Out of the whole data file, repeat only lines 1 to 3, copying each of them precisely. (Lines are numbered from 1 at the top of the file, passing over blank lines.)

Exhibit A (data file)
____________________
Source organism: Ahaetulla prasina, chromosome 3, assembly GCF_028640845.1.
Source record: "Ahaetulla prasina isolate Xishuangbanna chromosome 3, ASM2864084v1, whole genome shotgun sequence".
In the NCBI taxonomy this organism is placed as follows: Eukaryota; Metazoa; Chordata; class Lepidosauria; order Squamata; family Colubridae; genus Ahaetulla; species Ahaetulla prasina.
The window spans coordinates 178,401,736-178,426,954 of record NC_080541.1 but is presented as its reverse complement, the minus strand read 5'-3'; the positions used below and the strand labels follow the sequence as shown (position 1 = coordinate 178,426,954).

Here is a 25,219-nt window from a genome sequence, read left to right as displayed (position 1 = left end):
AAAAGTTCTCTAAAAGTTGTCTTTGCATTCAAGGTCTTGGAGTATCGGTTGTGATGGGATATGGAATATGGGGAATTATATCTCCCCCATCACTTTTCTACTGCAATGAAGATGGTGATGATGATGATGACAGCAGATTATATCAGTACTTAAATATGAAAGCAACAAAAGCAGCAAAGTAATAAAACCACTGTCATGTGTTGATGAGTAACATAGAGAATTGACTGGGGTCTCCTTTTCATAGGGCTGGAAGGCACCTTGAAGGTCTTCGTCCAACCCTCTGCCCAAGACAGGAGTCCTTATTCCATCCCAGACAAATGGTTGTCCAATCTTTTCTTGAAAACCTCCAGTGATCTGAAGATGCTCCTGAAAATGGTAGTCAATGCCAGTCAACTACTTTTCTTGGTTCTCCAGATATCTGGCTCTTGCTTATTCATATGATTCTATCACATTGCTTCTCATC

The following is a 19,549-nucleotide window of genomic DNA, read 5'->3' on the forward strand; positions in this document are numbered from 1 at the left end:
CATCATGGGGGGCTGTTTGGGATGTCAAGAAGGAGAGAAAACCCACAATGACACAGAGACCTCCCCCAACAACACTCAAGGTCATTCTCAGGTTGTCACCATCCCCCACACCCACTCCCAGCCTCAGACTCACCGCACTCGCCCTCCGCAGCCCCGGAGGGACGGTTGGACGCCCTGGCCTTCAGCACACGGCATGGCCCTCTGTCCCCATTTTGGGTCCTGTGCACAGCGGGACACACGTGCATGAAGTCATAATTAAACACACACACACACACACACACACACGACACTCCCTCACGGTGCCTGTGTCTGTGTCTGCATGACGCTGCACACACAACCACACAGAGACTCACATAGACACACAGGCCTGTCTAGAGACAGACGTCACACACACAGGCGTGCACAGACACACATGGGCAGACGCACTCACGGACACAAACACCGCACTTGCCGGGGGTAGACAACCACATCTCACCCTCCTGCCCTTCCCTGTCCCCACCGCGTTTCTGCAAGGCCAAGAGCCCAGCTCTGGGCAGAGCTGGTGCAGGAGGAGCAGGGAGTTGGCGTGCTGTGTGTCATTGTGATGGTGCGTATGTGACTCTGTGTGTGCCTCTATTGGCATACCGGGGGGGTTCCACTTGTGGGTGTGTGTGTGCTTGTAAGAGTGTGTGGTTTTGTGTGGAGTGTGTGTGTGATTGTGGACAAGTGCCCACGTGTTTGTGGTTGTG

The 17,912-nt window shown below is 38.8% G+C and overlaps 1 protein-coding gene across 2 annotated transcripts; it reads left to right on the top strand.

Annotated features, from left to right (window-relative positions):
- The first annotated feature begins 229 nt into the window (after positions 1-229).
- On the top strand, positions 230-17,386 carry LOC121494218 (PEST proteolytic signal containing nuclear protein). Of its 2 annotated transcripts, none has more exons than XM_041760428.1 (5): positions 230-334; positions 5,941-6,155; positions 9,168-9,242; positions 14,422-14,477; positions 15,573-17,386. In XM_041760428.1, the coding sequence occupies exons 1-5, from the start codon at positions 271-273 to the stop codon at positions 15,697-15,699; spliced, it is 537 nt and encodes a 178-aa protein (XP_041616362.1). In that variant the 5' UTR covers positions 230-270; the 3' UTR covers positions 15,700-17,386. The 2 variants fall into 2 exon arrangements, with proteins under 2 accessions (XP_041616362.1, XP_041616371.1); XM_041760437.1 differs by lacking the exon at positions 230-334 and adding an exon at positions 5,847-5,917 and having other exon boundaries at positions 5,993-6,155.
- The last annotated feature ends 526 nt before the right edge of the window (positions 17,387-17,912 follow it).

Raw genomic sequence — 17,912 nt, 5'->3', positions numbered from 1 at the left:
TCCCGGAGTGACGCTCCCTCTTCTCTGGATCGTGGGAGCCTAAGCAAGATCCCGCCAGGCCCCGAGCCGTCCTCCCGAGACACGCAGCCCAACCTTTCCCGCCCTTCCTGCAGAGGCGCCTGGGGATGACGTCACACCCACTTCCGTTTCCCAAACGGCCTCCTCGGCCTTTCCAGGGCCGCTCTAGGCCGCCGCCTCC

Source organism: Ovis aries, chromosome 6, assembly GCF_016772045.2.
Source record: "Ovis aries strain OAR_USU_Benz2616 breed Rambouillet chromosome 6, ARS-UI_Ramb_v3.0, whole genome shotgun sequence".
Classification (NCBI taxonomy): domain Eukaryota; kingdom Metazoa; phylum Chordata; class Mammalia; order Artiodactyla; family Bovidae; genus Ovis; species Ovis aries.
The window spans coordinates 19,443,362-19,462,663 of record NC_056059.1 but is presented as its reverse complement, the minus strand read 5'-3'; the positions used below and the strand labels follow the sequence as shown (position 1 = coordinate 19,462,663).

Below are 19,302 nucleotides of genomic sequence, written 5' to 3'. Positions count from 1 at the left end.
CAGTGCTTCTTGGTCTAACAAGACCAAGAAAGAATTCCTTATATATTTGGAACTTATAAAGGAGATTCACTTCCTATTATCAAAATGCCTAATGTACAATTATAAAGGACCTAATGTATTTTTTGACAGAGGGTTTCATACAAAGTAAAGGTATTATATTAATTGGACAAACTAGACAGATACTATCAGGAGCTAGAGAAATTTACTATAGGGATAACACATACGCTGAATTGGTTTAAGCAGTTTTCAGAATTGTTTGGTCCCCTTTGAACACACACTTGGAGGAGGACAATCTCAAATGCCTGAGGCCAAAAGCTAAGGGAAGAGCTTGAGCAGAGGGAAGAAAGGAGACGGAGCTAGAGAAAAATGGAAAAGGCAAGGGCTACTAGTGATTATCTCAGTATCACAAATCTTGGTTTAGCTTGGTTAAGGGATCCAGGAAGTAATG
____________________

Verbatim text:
Source organism: Ahaetulla prasina, chromosome 3, assembly GCF_028640845.1.
Source record: "Ahaetulla prasina isolate Xishuangbanna chromosome 3, ASM2864084v1, whole genome shotgun sequence".
In the NCBI taxonomy this organism is placed as follows: Eukaryota; Metazoa; Chordata; class Lepidosauria; order Squamata; family Colubridae; genus Ahaetulla; species Ahaetulla prasina.